Universities UK (UUK) is urging Liz Truss and the new government to help and support students more who are impacted by the cost of living crisis.
University leaders are asking for immediate and targeted help from the next government for students struggling with the cost of living crisis. This comes after polling by Savanta ComRes for Universities UK showed financial hardship among students is building to a crisis point.
Student cost of living crisis
According to the poll, 67% of students in higher education are concerned about managing their living costs this autumn, rising to 85% of students aged over 30.
Of those, over half (55%) say this might prevent them from continuing their studies. Cost of living anxiety is greater among older, postgraduate students and those who work or have caring responsibilities.
Alongside this analysis from Universities UK shows that most government measures designed to alleviate the cost of living pressures are unlikely to reach the vast majority of students, as they are mainly targeted toward those on means-tested benefits, pensioners and families.
UUK Urges government to help
In response to the findings, UUK and university leaders are urging to the government to do more to help students who will struggle as prices continue to rise.
Universities are calling for:
- Targeted government hardship funding for UK students
- The reinstatement of maintenance grants for those most in need
- Action to ensure that support for students is protected against inflation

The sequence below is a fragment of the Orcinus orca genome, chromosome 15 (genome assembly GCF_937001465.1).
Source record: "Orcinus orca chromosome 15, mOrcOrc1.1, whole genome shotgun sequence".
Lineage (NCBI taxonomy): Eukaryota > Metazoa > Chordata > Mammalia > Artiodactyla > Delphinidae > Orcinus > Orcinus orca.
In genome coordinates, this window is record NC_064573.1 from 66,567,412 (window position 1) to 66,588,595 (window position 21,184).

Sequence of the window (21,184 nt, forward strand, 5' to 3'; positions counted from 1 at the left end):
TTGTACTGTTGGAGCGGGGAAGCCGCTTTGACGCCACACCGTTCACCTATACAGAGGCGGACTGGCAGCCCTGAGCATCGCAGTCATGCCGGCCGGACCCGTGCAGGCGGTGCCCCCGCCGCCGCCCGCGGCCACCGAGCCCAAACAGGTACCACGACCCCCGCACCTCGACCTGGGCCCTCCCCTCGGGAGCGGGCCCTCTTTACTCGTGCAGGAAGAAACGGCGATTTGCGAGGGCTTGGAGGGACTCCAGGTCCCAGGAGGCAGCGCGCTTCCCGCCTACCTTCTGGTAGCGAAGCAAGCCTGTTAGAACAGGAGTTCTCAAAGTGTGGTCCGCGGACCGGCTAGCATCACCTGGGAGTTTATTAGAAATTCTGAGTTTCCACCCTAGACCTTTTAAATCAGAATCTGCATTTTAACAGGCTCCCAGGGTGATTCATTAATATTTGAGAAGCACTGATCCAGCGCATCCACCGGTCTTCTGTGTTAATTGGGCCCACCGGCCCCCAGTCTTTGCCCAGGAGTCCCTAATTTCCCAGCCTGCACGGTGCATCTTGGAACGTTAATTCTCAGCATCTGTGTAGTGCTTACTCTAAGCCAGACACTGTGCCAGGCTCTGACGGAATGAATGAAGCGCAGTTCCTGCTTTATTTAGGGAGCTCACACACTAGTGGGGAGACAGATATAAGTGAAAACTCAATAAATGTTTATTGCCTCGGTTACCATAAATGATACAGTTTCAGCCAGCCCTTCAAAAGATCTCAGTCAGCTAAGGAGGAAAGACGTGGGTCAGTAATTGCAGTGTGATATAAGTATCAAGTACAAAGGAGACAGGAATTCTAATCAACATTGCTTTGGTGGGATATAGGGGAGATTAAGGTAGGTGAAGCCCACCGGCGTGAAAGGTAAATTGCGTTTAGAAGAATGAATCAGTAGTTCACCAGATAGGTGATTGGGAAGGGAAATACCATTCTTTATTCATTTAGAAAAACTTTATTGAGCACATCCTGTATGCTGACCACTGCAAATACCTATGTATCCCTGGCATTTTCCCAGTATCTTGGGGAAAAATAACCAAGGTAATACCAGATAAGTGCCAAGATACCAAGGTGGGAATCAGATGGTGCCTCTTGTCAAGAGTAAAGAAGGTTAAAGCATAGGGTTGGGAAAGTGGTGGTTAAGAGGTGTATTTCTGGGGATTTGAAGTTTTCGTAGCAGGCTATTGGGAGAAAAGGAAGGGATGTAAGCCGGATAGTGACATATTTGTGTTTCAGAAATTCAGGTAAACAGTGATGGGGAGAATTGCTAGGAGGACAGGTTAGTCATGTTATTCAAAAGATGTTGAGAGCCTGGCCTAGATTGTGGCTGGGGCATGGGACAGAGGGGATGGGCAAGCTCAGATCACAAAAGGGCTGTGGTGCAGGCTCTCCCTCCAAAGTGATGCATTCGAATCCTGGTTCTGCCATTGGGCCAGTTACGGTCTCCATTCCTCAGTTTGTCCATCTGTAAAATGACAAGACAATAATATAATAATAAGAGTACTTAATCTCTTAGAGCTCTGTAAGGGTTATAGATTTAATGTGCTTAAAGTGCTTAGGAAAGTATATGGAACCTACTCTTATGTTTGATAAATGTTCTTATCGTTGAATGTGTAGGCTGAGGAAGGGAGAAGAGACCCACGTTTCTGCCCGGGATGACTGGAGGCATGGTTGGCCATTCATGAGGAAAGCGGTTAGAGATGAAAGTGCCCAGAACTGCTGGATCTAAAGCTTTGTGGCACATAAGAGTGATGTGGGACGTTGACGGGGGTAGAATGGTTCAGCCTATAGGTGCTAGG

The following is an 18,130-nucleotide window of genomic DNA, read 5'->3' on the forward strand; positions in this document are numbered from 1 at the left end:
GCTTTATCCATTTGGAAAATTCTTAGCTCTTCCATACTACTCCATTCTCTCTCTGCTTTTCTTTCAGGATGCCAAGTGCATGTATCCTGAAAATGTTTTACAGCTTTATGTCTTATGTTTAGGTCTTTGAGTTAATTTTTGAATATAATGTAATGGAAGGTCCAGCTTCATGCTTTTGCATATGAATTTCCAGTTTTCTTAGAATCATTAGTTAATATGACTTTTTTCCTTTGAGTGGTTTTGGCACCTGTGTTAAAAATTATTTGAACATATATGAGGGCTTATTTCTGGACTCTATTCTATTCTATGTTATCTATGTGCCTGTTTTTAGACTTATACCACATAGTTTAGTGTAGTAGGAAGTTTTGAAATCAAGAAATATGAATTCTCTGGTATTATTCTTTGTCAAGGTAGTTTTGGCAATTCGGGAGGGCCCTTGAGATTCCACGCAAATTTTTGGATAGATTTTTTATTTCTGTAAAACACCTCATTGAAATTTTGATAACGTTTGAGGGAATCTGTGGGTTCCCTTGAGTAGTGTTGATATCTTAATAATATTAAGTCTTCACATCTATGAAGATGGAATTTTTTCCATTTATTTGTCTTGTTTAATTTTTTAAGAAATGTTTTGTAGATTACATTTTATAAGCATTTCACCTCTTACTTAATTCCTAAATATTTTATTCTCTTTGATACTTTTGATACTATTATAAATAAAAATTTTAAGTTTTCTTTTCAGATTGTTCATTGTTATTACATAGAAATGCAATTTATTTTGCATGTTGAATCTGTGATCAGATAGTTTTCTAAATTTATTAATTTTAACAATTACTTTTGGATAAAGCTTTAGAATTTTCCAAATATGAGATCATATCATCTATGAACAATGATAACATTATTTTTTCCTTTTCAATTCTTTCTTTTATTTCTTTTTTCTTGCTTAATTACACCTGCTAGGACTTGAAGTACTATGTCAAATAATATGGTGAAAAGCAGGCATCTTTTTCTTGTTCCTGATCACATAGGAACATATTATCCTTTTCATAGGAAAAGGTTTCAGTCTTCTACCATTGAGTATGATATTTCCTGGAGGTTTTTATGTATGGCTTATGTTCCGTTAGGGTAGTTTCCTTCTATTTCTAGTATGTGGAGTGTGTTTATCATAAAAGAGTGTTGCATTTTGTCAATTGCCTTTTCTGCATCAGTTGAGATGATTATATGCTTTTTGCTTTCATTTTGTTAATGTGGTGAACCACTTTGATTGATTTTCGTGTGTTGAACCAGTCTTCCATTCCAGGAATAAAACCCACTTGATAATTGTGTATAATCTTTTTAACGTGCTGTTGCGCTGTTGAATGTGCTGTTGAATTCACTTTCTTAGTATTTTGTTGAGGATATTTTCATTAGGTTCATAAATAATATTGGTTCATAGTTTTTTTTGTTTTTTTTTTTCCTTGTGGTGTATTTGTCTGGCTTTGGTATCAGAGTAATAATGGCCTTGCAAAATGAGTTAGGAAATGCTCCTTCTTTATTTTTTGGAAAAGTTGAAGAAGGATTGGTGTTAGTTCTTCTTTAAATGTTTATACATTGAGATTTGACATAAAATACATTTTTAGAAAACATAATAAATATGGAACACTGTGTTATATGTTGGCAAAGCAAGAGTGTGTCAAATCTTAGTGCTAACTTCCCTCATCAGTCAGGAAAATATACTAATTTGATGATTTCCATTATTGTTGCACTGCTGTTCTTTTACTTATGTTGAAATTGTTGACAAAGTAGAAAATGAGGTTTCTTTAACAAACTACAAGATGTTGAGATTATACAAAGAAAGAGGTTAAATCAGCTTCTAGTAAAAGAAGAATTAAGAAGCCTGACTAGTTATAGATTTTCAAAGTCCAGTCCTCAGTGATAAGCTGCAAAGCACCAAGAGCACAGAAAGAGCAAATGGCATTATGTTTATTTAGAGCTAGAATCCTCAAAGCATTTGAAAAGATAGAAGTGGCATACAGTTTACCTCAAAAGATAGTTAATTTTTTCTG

- Increased financial support for postgraduate researchers
- Ensuring that any government action to support people with rising costs, such as energy, can be accessed by students across the UK, including those in halls
Professor Steve West CBE, President of Universities UK and Vice-Chancellor of UWE Bristol, said: ‘The government must step forward to work with us to provide extra funding for those students sadly struggling through this crisis.
‘With inflation reaching record highs and energy bills soaring they need extra support right now, before they decide their living costs are so high that they can’t afford to continue with their studies. The links between financial stress and poor mental health are clear – and this is likely to put increasing pressure on the NHS.
‘It’s time to bring back the maintenance grant and make sure it keeps pace with inflation. Universities are targeting available hardship funding where it is needed the most, but with the value of maintenance loans falling to its lowest level in seven years, this will not be enough for many.
‘We need immediate action from the new cabinet to help students through the difficult winter ahead.’